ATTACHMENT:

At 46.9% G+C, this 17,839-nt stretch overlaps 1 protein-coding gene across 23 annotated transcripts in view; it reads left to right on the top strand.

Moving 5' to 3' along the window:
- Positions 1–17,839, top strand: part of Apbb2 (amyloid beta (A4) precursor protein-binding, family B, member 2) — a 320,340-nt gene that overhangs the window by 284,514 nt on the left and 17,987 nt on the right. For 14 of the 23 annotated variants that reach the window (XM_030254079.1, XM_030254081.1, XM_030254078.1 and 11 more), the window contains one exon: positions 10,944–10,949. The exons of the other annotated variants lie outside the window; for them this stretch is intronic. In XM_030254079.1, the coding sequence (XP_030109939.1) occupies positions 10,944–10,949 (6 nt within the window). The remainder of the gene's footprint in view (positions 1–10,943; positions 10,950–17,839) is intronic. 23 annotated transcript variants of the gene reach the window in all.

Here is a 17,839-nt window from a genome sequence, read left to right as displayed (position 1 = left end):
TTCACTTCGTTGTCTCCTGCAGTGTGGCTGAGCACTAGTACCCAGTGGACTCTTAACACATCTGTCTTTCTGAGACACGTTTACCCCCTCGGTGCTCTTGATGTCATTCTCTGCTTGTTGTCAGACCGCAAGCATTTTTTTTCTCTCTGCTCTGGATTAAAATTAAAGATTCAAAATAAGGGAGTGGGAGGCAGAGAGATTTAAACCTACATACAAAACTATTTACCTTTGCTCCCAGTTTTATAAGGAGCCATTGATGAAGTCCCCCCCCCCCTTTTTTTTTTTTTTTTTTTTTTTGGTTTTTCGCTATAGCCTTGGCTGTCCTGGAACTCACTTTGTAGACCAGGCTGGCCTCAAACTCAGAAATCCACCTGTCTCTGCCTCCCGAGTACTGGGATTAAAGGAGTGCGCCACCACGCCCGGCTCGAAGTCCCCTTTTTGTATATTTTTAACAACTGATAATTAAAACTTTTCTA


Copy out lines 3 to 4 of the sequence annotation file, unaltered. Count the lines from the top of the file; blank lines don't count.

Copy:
- Positions 1–17,839, top strand: part of Apbb2 (amyloid beta (A4) precursor protein-binding, family B, member 2) — a 320,340-nt gene that overhangs the window by 284,514 nt on the left and 17,987 nt on the right. For 14 of the 23 annotated variants that reach the window (XM_030254079.1, XM_030254081.1, XM_030254078.1 and 11 more), the window contains one exon: positions 10,944–10,949. The exons of the other annotated variants lie outside the window; for them this stretch is intronic. In XM_030254079.1, the coding sequence (XP_030109939.1) occupies positions 10,944–10,949 (6 nt within the window). The remainder of the gene's footprint in view (positions 1–10,943; positions 10,950–17,839) is intronic. 23 annotated transcript variants of the gene reach the window in all.

Here is a 17,839-nt window from a genome sequence, read left to right as displayed (position 1 = left end):